In the ineffable way of all TED talkers, urban planner Jeff Speck, author of “The Walkable City,” has made a concise, urgent, and oddly charming argument for walkability. In just under 17 minutes, Speck has articulated the economic, epidemiological, and environmental arguments to end automobile dependency and start using our feet again. It’s worth a watch (and a re-tweet). A few highlights:
- The worst idea America has ever had is suburban sprawl, and it’s being emulated — like many American values, both good and bad — around the world.
- We’ve doubled the number of roads in America since the 1970s — and the proportion of our household income we spend on transportation.
- Portland went against the grain of suburban sprawl and highway expansion and has been a magnet for college-educated young people who want to live in a city that prizes biking and walking. Portland’s VMT peaked in 1996, with each person driving 11 minutes less per day now.
- One out of three Americans is obese, a second third is overweight. “We have the first generation of children in America that are predicted to live shorter lives than their parents,” Speck said. “I believe that this American health care crisis that we’ve all heard about is an urban design crisis and that the design of our cities lies at the cure.” Studies show that obesity correlates more strongly to inactivity than to diet.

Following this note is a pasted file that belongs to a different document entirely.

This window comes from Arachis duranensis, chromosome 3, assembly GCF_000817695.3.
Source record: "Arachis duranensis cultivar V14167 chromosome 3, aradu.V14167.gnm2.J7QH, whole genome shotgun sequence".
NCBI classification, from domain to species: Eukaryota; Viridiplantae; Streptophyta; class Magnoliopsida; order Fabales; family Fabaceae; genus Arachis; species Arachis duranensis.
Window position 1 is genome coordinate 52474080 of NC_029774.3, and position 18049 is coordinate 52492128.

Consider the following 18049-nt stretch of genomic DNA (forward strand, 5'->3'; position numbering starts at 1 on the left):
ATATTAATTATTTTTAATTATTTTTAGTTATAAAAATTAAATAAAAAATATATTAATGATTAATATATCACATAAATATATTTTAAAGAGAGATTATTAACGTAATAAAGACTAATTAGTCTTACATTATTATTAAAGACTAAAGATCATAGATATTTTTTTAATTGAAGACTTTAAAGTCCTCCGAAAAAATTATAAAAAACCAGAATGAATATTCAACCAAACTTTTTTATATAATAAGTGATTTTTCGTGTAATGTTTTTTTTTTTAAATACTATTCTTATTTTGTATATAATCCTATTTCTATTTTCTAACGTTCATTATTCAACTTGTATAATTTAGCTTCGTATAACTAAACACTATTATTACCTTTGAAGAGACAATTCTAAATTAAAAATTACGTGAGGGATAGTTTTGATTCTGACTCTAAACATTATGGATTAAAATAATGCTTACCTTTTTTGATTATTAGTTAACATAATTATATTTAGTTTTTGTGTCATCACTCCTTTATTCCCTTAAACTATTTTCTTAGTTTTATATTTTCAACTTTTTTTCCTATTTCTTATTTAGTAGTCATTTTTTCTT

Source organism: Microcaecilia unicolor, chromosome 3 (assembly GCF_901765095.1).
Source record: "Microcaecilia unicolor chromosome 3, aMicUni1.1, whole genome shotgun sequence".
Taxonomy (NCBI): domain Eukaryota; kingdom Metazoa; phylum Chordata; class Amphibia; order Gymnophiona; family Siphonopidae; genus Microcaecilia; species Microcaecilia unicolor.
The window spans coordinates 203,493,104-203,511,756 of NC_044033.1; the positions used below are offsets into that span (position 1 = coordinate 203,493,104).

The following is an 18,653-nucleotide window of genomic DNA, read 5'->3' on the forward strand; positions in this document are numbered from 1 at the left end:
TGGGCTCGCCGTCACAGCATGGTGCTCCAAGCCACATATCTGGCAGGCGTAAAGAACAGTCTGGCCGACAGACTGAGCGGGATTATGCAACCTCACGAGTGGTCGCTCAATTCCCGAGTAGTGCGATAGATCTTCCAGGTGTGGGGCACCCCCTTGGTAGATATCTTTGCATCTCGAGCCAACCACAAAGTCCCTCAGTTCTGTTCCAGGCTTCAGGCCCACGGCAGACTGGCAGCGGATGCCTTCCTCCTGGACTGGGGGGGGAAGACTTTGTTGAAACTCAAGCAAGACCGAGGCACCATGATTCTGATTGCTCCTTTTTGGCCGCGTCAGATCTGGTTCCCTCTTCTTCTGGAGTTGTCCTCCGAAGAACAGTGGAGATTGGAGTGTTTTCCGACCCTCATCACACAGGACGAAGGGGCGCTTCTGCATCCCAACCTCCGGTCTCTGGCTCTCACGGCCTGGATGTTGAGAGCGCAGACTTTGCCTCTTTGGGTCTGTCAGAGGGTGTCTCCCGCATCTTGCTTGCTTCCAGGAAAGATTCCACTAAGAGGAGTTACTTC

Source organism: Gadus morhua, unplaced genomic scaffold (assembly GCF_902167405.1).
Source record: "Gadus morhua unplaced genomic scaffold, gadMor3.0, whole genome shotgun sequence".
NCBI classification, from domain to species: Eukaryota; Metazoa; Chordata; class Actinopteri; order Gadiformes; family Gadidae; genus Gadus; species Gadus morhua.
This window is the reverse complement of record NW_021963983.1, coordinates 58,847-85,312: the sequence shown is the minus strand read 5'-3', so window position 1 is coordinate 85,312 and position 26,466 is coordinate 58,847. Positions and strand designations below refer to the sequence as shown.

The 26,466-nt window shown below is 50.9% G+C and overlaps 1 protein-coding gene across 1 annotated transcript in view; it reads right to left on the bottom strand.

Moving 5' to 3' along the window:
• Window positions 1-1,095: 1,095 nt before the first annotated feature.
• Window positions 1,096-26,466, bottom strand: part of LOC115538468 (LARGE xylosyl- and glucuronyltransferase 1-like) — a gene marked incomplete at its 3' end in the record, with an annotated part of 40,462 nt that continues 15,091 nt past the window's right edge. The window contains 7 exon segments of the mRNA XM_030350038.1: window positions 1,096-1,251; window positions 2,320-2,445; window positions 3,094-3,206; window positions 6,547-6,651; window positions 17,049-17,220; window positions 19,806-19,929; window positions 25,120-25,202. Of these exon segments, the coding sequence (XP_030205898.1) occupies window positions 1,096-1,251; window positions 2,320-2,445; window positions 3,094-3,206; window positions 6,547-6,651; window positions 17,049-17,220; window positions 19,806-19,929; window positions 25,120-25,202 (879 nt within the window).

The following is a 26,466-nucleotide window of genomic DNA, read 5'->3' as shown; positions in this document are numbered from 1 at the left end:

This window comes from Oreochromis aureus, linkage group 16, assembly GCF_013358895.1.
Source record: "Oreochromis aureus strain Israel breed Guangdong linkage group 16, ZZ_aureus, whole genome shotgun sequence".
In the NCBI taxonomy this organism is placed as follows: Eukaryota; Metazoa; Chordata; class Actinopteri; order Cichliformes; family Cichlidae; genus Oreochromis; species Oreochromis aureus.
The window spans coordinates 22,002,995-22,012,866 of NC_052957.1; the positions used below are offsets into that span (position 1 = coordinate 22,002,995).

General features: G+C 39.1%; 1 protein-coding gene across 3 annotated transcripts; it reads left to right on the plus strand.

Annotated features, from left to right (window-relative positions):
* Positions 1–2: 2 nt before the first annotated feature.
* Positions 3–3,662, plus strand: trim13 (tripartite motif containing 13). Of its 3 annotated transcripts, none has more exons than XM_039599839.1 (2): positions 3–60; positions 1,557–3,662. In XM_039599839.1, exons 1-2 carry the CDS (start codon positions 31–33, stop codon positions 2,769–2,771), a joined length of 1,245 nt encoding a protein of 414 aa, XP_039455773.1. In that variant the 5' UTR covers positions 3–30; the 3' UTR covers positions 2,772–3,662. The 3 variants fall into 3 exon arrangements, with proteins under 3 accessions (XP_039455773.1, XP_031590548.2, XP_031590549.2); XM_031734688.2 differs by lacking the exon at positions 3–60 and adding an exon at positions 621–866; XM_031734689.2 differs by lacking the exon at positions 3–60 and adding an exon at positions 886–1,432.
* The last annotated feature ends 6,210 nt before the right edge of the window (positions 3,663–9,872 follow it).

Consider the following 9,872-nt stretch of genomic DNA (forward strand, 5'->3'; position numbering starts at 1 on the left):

- Urban VMT is a good predictor of asthma problems in your city.
- We take car crashes for granted as a necessary evil. But walkable cities have far lower crash fatality rates. It’s not whether you’re in the city or not, it’s whether your city was designed around cars or people.
- “The environmental movement in America has historically been an anti-city movement,” Speck said. “‘Move into the country, commune with nature, build suburbs.'” Carbon maps of CO2 emissions per square mile makes cities look like polluting cesspools, but if you look at a map of emissions per household, the heat map flips.
- Sustainable home accessories and gadgets, which Speck admits he has a weakness for, aren’t nearly as important as living near transit in a walkable neighborhood. “Changing all your lightbulbs to energy savers saves as much energy in a year as moving to a walkable neighborhood does in a week.”
- The lifestyle choice — walkability — that no one wants to tell Americans to make is actually one that will make them happier. Walkability correlates to higher quality of life.